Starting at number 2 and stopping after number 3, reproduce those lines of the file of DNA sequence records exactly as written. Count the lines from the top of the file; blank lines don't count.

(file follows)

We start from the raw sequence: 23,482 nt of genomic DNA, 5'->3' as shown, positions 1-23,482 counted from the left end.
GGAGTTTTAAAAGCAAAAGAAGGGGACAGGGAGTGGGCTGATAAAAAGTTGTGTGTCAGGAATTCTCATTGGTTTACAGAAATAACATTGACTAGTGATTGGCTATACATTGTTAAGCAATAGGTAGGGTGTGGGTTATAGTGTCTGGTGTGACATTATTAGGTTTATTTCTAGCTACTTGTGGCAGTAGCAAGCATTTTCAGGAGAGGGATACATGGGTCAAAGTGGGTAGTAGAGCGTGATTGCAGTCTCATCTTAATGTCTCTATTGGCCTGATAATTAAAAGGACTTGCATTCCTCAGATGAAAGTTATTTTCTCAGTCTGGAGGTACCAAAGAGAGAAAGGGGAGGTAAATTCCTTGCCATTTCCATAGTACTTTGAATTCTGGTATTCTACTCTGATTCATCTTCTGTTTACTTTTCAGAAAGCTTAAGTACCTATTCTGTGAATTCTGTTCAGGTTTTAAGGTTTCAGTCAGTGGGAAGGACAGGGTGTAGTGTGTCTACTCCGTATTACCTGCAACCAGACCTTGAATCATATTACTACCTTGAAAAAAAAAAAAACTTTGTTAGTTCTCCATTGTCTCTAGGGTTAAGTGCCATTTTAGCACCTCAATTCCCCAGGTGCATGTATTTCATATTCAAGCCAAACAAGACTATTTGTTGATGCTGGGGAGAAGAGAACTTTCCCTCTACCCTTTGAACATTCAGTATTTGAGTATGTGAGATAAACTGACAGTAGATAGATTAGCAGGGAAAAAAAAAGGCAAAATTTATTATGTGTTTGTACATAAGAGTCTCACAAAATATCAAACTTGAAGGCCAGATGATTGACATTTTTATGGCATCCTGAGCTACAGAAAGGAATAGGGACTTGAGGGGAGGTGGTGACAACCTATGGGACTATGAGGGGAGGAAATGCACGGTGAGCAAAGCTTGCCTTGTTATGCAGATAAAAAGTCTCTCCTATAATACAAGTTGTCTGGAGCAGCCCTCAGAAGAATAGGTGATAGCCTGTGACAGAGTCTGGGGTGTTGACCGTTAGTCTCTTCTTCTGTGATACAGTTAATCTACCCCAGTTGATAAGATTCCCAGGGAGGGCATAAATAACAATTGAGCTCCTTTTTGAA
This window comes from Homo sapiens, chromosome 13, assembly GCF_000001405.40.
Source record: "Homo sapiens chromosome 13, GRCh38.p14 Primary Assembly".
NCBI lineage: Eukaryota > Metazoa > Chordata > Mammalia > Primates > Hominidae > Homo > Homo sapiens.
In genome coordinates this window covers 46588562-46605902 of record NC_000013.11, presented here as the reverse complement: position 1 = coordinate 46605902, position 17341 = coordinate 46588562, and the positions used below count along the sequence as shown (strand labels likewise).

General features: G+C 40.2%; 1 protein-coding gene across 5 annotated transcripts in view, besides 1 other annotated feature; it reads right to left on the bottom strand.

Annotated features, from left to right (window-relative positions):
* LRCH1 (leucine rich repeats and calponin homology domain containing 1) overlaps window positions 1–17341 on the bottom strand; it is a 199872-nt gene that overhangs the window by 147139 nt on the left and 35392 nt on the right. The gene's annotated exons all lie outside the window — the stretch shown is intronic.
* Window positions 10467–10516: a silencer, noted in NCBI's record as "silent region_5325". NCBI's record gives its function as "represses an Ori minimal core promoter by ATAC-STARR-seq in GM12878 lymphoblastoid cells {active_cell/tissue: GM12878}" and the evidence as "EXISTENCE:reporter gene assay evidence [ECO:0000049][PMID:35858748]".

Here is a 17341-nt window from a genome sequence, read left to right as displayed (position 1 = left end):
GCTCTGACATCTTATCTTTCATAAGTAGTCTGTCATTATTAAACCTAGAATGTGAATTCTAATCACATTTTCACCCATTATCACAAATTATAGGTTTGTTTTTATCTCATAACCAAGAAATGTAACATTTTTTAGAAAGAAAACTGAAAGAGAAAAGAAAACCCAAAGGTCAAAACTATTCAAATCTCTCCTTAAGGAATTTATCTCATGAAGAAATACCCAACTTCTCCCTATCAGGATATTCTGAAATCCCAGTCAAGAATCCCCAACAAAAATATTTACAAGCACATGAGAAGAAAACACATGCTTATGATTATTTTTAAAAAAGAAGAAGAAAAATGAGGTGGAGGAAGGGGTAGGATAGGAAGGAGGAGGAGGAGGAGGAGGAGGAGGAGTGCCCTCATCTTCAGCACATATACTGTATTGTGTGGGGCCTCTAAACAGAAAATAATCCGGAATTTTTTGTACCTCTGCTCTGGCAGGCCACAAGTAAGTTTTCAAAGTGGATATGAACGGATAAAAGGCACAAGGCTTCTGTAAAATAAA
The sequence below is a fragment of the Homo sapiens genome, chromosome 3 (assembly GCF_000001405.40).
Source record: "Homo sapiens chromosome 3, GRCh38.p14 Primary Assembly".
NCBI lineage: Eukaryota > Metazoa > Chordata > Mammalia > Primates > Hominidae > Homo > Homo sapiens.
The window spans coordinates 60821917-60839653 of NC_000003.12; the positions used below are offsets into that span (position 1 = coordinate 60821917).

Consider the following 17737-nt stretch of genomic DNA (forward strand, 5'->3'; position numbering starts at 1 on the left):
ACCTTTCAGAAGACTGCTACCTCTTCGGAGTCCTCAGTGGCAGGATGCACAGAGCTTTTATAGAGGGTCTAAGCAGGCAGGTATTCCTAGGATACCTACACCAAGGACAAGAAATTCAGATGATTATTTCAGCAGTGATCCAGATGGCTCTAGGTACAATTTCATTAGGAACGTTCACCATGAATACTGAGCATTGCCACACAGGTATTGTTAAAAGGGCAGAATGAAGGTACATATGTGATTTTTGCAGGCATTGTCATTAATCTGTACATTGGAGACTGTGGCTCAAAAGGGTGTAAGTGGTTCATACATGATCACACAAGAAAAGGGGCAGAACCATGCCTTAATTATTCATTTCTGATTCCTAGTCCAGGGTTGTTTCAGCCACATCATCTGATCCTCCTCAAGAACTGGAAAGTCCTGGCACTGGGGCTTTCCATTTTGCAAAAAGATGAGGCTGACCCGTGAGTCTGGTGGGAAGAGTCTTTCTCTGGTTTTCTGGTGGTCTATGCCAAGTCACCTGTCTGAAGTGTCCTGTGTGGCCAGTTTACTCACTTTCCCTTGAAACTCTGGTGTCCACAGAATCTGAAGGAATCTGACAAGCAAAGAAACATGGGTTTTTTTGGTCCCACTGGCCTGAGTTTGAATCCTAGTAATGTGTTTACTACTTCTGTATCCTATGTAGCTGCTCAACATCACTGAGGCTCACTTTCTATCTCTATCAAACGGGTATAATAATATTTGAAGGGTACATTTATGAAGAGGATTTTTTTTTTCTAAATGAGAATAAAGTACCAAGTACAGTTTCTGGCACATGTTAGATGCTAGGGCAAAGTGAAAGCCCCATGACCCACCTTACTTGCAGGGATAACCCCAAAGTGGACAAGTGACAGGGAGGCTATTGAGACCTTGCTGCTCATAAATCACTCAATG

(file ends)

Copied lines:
GGAGTTTTAAAAGCAAAAGAAGGGGACAGGGAGTGGGCTGATAAAAAGTTGTGTGTCAGGAATTCTCATTGGTTTACAGAAATAACATTGACTAGTGATTGGCTATACATTGTTAAGCAATAGGTAGGGTGTGGGTTATAGTGTCTGGTGTGACATTATTAGGTTTATTTCTAGCTACTTGTGGCAGTAGCAAGCATTTTCAGGAGAGGGATACATGGGTCAAAGTGGGTAGTAGAGCGTGATTGCAGTCTCATCTTAATGTCTCTATTGGCCTGATAATTAAAAGGACTTGCATTCCTCAGATGAAAGTTATTTTCTCAGTCTGGAGGTACCAAAGAGAGAAAGGGGAGGTAAATTCCTTGCCATTTCCATAGTACTTTGAATTCTGGTATTCTACTCTGATTCATCTTCTGTTTACTTTTCAGAAAGCTTAAGTACCTATTCTGTGAATTCTGTTCAGGTTTTAAGGTTTCAGTCAGTGGGAAGGACAGGGTGTAGTGTGTCTACTCCGTATTACCTGCAACCAGACCTTGAATCATATTACTACCTTGAAAAAAAAAAAAACTTTGTTAGTTCTCCATTGTCTCTAGGGTTAAGTGCCATTTTAGCACCTCAATTCCCCAGGTGCATGTATTTCATATTCAAGCCAAACAAGACTATTTGTTGATGCTGGGGAGAAGAGAACTTTCCCTCTACCCTTTGAACATTCAGTATTTGAGTATGTGAGATAAACTGACAGTAGATAGATTAGCAGGGAAAAAAAAAGGCAAAATTTATTATGTGTTTGTACATAAGAGTCTCACAAAATATCAAACTTGAAGGCCAGATGATTGACATTTTTATGGCATCCTGAGCTACAGAAAGGAATAGGGACTTGAGGGGAGGTGGTGACAACCTATGGGACTATGAGGGGAGGAAATGCACGGTGAGCAAAGCTTGCCTTGTTATGCAGATAAAAAGTCTCTCCTATAATACAAGTTGTCTGGAGCAGCCCTCAGAAGAATAGGTGATAGCCTGTGACAGAGTCTGGGGTGTTGACCGTTAGTCTCTTCTTCTGTGATACAGTTAATCTACCCCAGTTGATAAGATTCCCAGGGAGGGCATAAATAACAATTGAGCTCCTTTTTGAA
This window comes from Homo sapiens, chromosome 13, assembly GCF_000001405.40.